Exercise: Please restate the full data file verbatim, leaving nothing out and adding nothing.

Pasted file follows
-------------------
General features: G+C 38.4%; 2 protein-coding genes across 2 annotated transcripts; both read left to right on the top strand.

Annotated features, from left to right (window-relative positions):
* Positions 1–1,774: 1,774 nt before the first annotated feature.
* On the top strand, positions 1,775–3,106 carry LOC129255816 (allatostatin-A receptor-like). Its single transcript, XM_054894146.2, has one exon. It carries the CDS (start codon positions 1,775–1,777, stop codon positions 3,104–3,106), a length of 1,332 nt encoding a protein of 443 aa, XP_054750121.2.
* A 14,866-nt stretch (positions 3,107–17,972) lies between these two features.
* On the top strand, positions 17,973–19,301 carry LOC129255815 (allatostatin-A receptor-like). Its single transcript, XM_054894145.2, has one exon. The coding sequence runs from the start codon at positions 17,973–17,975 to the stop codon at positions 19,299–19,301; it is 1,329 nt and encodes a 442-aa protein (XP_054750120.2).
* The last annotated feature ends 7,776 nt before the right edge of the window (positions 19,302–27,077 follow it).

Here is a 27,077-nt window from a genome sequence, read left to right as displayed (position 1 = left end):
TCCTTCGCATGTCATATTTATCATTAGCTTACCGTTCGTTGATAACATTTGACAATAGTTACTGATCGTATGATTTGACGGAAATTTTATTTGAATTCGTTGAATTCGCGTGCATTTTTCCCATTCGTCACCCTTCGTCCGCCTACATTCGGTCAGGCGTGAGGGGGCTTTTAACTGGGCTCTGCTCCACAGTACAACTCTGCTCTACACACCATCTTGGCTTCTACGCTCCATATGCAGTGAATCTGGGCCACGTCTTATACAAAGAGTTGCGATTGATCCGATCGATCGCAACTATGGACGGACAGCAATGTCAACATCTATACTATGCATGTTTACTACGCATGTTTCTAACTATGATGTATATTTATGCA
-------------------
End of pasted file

General features: G+C 38.4%; 2 protein-coding genes across 2 annotated transcripts; both read left to right on the top strand.

Annotated features, from left to right (window-relative positions):
* Positions 1–1,774: 1,774 nt before the first annotated feature.
* On the top strand, positions 1,775–3,106 carry LOC129255816 (allatostatin-A receptor-like). Its single transcript, XM_054894146.2, has one exon. It carries the CDS (start codon positions 1,775–1,777, stop codon positions 3,104–3,106), a length of 1,332 nt encoding a protein of 443 aa, XP_054750121.2.
* A 14,866-nt stretch (positions 3,107–17,972) lies between these two features.
* On the top strand, positions 17,973–19,301 carry LOC129255815 (allatostatin-A receptor-like). Its single transcript, XM_054894145.2, has one exon. The coding sequence runs from the start codon at positions 17,973–17,975 to the stop codon at positions 19,299–19,301; it is 1,329 nt and encodes a 442-aa protein (XP_054750120.2).
* The last annotated feature ends 7,776 nt before the right edge of the window (positions 19,302–27,077 follow it).

Here is a 27,077-nt window from a genome sequence, read left to right as displayed (position 1 = left end):
TCCTTCGCATGTCATATTTATCATTAGCTTACCGTTCGTTGATAACATTTGACAATAGTTACTGATCGTATGATTTGACGGAAATTTTATTTGAATTCGTTGAATTCGCGTGCATTTTTCCCATTCGTCACCCTTCGTCCGCCTACATTCGGTCAGGCGTGAGGGGGCTTTTAACTGGGCTCTGCTCCACAGTACAACTCTGCTCTACACACCATCTTGGCTTCTACGCTCCATATGCAGTGAATCTGGGCCACGTCTTATACAAAGAGTTGCGATTGATCCGATCGATCGCAACTATGGACGGACAGCAATGTCAACATCTATACTATGCATGTTTACTACGCATGTTTCTAACTATGATGTATATTTATGCA